The Ombudsman was unclear why L-1A RFE rates differ so considerably between USCIS service centers. It noted that the L-1B rates in FY 2015 were not affected by the USCIS guidance, as the guidance did not become final until August 17, 2015.

The report also expressed concern about a high rate of RFEs of 49 percent at the VSC for O-1 and 65 percent for P-1 petitions, the lengthening processing times for O-1 petitions and the burden on petitioners due to USCIS's requests for consultations from incorrect industry peer groups.

EAD adjudication processing times beyond 90 days continue despite the steps USCIS has taken to address delays. By current regulation, USCIS must adjudicate most EADs within 90 days of receipt, however, data from FY 2015 shows that 22 percent of EAD adjudications take longer than 90 days resulting in adverse consequences for both employers and foreign nationals.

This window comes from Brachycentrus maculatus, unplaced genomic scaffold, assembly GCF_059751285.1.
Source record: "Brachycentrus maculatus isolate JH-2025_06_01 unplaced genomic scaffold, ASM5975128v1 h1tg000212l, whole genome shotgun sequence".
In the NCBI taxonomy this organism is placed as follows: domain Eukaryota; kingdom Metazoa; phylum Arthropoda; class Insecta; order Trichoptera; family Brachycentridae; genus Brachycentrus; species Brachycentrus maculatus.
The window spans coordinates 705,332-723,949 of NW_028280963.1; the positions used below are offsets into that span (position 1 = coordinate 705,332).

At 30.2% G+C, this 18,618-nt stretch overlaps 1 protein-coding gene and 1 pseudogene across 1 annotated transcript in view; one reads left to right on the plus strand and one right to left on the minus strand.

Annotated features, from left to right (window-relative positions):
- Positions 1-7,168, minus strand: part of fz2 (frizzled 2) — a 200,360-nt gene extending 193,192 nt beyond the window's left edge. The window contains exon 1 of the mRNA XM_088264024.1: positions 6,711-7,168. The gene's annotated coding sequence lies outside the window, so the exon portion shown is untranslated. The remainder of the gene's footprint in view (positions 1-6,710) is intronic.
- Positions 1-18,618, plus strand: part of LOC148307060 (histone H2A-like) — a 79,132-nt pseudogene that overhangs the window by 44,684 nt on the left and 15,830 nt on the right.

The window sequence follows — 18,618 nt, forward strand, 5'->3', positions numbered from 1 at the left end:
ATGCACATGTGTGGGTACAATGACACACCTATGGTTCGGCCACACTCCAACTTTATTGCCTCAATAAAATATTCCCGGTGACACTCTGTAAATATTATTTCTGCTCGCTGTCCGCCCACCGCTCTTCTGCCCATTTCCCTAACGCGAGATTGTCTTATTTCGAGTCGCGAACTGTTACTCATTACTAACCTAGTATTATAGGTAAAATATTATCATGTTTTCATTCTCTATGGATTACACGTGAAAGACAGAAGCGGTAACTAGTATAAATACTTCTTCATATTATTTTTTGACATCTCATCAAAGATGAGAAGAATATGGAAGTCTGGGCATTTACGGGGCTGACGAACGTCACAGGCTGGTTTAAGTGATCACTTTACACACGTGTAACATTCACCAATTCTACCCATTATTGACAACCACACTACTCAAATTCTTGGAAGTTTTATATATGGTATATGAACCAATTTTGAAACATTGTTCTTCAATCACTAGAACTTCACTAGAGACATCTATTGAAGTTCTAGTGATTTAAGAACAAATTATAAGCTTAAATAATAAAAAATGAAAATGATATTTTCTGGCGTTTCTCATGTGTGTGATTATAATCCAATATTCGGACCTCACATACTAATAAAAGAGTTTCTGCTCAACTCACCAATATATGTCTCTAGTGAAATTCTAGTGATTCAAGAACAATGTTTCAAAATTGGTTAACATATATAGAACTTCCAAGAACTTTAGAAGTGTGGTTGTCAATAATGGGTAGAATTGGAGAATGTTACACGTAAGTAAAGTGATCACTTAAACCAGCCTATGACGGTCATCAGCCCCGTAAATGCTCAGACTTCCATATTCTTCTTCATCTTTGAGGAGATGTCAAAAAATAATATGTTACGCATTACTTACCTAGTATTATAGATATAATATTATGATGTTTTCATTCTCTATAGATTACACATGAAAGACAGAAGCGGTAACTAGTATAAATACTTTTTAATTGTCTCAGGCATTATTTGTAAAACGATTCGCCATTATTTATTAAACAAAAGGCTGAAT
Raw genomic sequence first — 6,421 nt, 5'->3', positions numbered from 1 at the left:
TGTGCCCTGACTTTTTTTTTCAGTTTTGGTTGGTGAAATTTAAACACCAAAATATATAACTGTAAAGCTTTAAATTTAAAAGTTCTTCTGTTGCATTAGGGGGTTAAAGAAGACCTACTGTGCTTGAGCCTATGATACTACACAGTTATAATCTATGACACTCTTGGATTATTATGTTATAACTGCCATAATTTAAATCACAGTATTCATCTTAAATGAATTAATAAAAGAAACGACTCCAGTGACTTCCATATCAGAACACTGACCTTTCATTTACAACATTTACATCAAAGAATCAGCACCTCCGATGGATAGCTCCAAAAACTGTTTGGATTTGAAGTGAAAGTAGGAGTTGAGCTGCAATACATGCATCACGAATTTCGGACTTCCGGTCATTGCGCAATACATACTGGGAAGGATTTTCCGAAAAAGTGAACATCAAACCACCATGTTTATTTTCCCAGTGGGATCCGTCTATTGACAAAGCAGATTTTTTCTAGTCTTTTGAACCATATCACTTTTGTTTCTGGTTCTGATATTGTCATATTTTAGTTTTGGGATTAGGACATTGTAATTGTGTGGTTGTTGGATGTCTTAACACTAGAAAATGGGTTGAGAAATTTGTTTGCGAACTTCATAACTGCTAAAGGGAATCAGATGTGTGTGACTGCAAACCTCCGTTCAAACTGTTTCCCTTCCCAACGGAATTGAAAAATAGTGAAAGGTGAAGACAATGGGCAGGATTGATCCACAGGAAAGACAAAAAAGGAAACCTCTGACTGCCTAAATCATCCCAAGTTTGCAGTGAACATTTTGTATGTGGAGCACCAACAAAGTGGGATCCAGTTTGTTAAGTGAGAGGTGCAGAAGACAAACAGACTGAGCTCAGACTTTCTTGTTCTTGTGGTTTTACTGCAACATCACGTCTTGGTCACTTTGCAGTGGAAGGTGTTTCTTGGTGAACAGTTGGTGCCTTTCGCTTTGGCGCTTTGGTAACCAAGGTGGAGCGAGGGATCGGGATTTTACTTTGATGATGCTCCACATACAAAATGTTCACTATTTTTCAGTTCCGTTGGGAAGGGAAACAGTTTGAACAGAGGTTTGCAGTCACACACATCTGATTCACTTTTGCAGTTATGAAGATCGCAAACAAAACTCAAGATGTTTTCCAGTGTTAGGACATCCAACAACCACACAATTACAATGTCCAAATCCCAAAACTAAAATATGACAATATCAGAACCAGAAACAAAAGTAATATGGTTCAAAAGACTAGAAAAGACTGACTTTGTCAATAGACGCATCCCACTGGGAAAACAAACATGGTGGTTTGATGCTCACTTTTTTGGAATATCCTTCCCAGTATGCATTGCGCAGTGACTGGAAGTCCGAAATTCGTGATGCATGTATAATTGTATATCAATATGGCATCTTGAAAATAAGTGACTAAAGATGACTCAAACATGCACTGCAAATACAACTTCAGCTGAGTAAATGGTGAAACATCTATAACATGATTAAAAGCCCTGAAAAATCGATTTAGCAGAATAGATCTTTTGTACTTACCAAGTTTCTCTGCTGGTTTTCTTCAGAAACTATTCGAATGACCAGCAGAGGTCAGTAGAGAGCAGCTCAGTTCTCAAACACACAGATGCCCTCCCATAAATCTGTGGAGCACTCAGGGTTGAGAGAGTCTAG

See the USCIS Ombudsman's 2016 Report to Congress here.

DISCLAIMER: Because of the generality of this update, the information provided herein may not be applicable in all situations and should not be acted upon without specific legal advice based on particular situations.